In ProjectConfig.js there is an entry to control whether or not you'd like to run Google Closure's advanced minification. Set the field to true to see what kind of saving on filesize you can achieve. Expect a large reduction in js/css size. The FaxJs build system is smart enough to take the key minification that closure applied, and apply it to the styleExports css output as well, so those css files will also be reduced in size. (This only works correctly if you use classSet: {myCssClassName: true}, not className: 'myCssClassName'. Key minification works by renaming all occurences of object keys across your entire project. Strings will never be renamed. Be dilligent about using the classSet construct which uses object keys to specify class names.) The advanced mode of compliation will significantly reduce your filesize, but will take a long time to compile. It is suggested that you develop with this mode set to false but occasionally set it to true to test that your app is resilient to key minification.

    minifyClosureAdvanced: false,  // Set this to true
    
    minifyClosureAdvancedPreserveKeys: {   // Add whatever keys you don't want touched
      thisKeyWillNeverBeMinifiedIfUsingAdvancedMinification: true,
      thisOneWontBeEither: true
    },
    

    As a general rule of thumb, strings will never be changed by the compiler, object keys likely will. If you don't want something changed, encode it into a string or add it to the ProjectConfig.js minifyClosureAdvancedPreserveKeys .

    Optional server side rendering:

    The reason why FaxJs uses top level event delegation for the eventing system, is so that the interactive portions can work with the markup, regardless of where the markup was generated. Once you have a component instance generated, the last two parameters of the genMarkup method specify whether or not markup should be generated and returned, and whether or not the event system should be used. For server side rendering on node.js, just set the first parameter to true, and the second to false. Change this arbitrarily depending on your performance needs.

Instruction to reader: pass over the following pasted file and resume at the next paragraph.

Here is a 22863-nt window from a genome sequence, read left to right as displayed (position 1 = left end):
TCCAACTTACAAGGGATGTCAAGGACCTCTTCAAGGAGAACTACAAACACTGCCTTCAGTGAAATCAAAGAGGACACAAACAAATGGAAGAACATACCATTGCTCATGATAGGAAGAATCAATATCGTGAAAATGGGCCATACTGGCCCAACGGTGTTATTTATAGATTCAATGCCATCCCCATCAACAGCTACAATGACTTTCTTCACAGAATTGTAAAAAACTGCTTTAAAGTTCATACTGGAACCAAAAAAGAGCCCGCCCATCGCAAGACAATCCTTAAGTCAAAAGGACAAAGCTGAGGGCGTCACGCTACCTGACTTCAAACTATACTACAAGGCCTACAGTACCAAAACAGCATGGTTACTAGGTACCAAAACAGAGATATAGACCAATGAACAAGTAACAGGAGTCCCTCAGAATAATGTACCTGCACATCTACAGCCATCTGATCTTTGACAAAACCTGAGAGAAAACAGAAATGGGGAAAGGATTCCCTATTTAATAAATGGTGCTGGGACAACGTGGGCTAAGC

On node.js:

    componentInstance.genMarkup('.top', true, false);
    

    On the browser: (No markup will be generated, but will work with the markup that came from the server)

    // Assume the markup is on the page mounted at id '.top'
    
    componentInstance.genMarkup('.top', false, true);
    

    Now your event system is live and working with the markup that came from the server. The user expeience (viewing) isn't blocked on the events being registered and the server can likely generate the markup faster than your user's browser. You'll need to consider where you want the node.js code executed, as it will depend on how you're currently generating your pages (connect etc.)

    Style Sheets: